Embodiments of the present invention include various steps, which will be described below. The steps may be embodied in machine-executable instructions. The instructions can be used to cause a general-purpose or special-purpose processor to perform certain steps. Alternatively, these steps may be performed by specific hardware components that contain hardwired logic for performing the steps, or by any combination of programmed computer components and custom hardware components.

Elements of the present invention may also be provided as a machine-readable medium for storing the machine-executable instructions. The machine-readable medium may include, but is not limited to, floppy diskettes, optical disks, CD-ROMs, and magneto-optical disks, ROMs, RAMs, EPROMs, EEPROMs, magnet or optical cards, propagation media or other type of media/machine-readable medium suitable for storing electronic instructions. For example, the present invention may be downloaded as a computer program which may be transferred from a remote computer (e.g., a server) to a requesting computer (e.g., a client) by way of data signals embodied in a carrier wave or other propagation medium via a communication link (e.g., a modem or network connection).

An Exemplary Network Architecture

Elements of the present invention may be included within a client-server based system 100 such as that illustrated in FIG. 1. According to the embodiment depicted in FIG. 1, one or more electronic commerce servers 110 communicate to a plurality of clients 130-135. The clients 130-135 may transmit and receive data from electronic commerce servers 110 over a variety of communication media including (but not limited to) a local area network 140 and/or a larger network 125 (e.g., the Internet). Alternative communication channels such as wireless communication via satellite broadcast (not shown) are also contemplated within the scope of the present invention.

Electronic commerce servers 110 may include a database for storing various types of data. This may include, for example, specific client data (e.g., client account information and client preferences) and/or more general data. The database on electronic commerce servers 110 in one embodiment runs an instance of a Relational Database Management System (RDBMS), such as MicroSoft™ SQL-Server, Oracle™ or the like. This database may also be located externally, such as shown in FIG. 1, as database 111. Electronic Commerce Servers 110 may also host Websites, such as Super Site 112, and Sub Sites 113-115.

A user/client may interact with and receive feedback from electronic commerce servers 110 using various different communication devices and/or protocols. According to one embodiment, a user connects to electronic commerce servers 110 via client software. The client software may include a browser application such as Netscape Navigator™or Microsoft Internet Explorer™ on the user's personal computer, which communicates to electronic commerce servers 110 via the Hypertext Transfer Protocol (hereinafter “HTTP”). In other embodiments included within the scope of the invention, clients may communicate with electronic commerce servers 110 via cellular phones and pagers (e.g., in which the necessary transaction software is electronic in a microchip), handheld computing devices, and/or touch-tone telephones.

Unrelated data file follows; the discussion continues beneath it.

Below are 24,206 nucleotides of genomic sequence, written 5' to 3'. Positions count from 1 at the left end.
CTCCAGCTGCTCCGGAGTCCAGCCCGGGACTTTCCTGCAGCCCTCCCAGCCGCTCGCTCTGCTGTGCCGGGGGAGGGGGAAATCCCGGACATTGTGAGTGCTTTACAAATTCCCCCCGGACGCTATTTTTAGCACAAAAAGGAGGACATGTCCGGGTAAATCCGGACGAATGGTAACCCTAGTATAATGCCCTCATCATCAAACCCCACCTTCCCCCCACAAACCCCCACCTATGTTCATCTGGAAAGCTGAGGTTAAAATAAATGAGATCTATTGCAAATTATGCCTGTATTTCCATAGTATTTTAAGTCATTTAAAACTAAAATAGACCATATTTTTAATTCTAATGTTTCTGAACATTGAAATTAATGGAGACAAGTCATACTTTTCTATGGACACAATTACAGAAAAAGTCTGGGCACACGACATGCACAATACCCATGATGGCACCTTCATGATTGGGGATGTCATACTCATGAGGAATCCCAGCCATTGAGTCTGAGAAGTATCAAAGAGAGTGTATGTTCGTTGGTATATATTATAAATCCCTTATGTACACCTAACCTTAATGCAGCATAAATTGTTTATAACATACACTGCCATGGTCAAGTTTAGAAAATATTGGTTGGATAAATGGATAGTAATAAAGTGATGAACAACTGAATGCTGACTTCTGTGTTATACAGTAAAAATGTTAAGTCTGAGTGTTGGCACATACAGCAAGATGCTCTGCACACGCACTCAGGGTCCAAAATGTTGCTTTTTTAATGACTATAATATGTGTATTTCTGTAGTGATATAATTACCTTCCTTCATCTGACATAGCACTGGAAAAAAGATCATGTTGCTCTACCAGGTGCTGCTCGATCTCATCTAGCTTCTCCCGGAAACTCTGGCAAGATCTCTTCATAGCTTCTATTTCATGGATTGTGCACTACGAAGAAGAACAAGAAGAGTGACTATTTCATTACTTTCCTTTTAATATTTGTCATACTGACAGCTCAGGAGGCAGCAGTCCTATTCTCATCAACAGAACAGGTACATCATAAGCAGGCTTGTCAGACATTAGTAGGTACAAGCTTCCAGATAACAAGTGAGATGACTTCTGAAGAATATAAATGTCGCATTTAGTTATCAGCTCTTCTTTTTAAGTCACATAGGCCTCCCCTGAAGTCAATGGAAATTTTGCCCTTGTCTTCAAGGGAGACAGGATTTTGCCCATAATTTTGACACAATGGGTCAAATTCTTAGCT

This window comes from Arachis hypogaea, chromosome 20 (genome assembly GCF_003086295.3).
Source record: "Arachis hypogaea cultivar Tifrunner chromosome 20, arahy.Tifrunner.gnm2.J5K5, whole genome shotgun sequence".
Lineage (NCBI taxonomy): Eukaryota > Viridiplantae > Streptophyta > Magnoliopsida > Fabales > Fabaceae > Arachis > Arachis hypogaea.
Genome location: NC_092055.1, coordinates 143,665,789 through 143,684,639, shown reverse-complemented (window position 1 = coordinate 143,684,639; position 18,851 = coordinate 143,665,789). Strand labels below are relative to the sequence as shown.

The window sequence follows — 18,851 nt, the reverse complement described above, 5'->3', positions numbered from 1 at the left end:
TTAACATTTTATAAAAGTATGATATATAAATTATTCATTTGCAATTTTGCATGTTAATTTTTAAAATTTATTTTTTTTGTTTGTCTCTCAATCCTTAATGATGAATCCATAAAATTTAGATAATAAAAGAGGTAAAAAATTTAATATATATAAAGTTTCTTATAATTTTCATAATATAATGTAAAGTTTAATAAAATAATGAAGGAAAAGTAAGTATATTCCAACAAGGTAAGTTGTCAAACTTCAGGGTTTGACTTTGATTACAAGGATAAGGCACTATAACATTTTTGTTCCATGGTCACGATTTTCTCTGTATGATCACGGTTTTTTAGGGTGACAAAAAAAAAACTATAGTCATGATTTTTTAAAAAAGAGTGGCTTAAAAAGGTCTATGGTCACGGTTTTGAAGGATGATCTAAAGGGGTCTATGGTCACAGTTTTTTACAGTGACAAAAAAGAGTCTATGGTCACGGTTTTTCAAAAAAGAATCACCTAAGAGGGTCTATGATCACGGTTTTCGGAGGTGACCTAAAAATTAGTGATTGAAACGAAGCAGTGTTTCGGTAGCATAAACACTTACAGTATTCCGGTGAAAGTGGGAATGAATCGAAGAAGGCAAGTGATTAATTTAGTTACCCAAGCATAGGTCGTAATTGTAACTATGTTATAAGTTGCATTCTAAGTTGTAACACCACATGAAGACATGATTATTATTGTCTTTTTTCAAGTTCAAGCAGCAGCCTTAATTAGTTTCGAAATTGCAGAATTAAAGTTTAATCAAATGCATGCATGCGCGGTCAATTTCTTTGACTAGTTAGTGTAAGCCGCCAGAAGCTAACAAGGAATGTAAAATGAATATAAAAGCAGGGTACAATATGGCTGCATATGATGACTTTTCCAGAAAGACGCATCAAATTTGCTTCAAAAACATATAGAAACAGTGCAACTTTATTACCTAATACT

Electronic commerce servers 110 may also communicate over a larger network (e.g., network 125) to other servers 150-152. This may include, for example, servers maintained by businesses to host their Web sites—e.g., content servers such as “snowboarding.com.”

An Exemplary Computer Architecture

Having briefly described an exemplary network architecture which employs various elements of the present invention, a computer system 200 representing exemplary clients 130-135 and/or servers (e.g., electronic commerce servers 110), in which elements of the present invention may be implemented will now be described with reference to FIG. 2.

One embodiment of computer system 200 comprises a system bus 220 for communicating information, and a processor 210 coupled to bus 220 for processing information. Computer system 200 further comprises a random access memory (RAM) or other dynamic storage device 225 (referred to herein as main memory), coupled to bus 220 for storing information and instructions to be executed by processor 210. Main memory 225 also may be used for storing temporary variables or other intermediate information during execution of instructions by processor 210. Computer system 200 also may include a read only memory (ROM) and/or other static storage device 226 coupled to bus 220 for storing static information and instructions used by processor 210.

A data storage device 227 such as a magnetic disk or optical disc and its corresponding drive may also be coupled to computer system 200 for storing information and instructions. Computer system 200 can also be coupled to a second I/O bus 250 via an I/O interface 230. A plurality of I/O devices may be coupled to I/O bus 250, including a display device 243, an input device (e.g., an alphanumeric input device 242 and/or a cursor control device 241). For example, video news clips and related information may be presented to the user on the display device 243.

The communication device 240 is for accessing other computers (servers or clients) via a network 125, 140. The communication device 240 may comprise a modem, a network interface card, or other well-known interface device, such as those used for coupling to Ethernet, token ring, or other types of networks.